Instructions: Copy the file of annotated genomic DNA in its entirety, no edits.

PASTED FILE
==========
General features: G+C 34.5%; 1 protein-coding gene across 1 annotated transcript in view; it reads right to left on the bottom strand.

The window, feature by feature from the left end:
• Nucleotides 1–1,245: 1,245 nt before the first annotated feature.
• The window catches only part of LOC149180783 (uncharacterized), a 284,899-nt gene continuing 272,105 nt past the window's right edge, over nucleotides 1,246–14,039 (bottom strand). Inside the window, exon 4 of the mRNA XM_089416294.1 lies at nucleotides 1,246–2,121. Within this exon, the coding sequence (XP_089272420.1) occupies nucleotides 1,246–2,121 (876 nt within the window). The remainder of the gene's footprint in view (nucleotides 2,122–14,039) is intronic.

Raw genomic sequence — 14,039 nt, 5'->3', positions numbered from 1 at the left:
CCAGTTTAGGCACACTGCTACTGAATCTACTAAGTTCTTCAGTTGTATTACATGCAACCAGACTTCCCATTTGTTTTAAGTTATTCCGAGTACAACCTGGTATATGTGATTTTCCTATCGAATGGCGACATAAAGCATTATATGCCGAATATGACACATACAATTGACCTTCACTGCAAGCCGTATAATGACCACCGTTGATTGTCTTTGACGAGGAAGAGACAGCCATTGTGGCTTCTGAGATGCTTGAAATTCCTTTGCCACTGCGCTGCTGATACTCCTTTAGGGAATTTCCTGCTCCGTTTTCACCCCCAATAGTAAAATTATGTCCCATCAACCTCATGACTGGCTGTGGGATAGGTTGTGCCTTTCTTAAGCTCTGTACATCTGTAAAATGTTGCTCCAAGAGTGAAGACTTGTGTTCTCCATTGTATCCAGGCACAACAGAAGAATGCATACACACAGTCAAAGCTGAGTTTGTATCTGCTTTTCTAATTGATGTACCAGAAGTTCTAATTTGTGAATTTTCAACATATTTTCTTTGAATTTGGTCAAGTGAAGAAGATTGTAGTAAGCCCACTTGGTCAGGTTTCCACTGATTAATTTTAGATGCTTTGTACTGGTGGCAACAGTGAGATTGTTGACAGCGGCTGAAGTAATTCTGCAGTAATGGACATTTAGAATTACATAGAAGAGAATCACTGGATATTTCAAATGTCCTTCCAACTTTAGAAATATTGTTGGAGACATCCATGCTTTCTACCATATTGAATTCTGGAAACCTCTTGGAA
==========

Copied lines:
General features: G+C 34.5%; 1 protein-coding gene across 1 annotated transcript in view; it reads right to left on the bottom strand.

The window, feature by feature from the left end:
• Nucleotides 1–1,245: 1,245 nt before the first annotated feature.
• The window catches only part of LOC149180783 (uncharacterized), a 284,899-nt gene continuing 272,105 nt past the window's right edge, over nucleotides 1,246–14,039 (bottom strand). Inside the window, exon 4 of the mRNA XM_089416294.1 lies at nucleotides 1,246–2,121. Within this exon, the coding sequence (XP_089272420.1) occupies nucleotides 1,246–2,121 (876 nt within the window). The remainder of the gene's footprint in view (nucleotides 2,122–14,039) is intronic.

Raw genomic sequence — 14,039 nt, 5'->3', positions numbered from 1 at the left:
CCAGTTTAGGCACACTGCTACTGAATCTACTAAGTTCTTCAGTTGTATTACATGCAACCAGACTTCCCATTTGTTTTAAGTTATTCCGAGTACAACCTGGTATATGTGATTTTCCTATCGAATGGCGACATAAAGCATTATATGCCGAATATGACACATACAATTGACCTTCACTGCAAGCCGTATAATGACCACCGTTGATTGTCTTTGACGAGGAAGAGACAGCCATTGTGGCTTCTGAGATGCTTGAAATTCCTTTGCCACTGCGCTGCTGATACTCCTTTAGGGAATTTCCTGCTCCGTTTTCACCCCCAATAGTAAAATTATGTCCCATCAACCTCATGACTGGCTGTGGGATAGGTTGTGCCTTTCTTAAGCTCTGTACATCTGTAAAATGTTGCTCCAAGAGTGAAGACTTGTGTTCTCCATTGTATCCAGGCACAACAGAAGAATGCATACACACAGTCAAAGCTGAGTTTGTATCTGCTTTTCTAATTGATGTACCAGAAGTTCTAATTTGTGAATTTTCAACATATTTTCTTTGAATTTGGTCAAGTGAAGAAGATTGTAGTAAGCCCACTTGGTCAGGTTTCCACTGATTAATTTTAGATGCTTTGTACTGGTGGCAACAGTGAGATTGTTGACAGCGGCTGAAGTAATTCTGCAGTAATGGACATTTAGAATTACATAGAAGAGAATCACTGGATATTTCAAATGTCCTTCCAACTTTAGAAATATTGTTGGAGACATCCATGCTTTCTACCATATTGAATTCTGGAAACCTCTTGGAA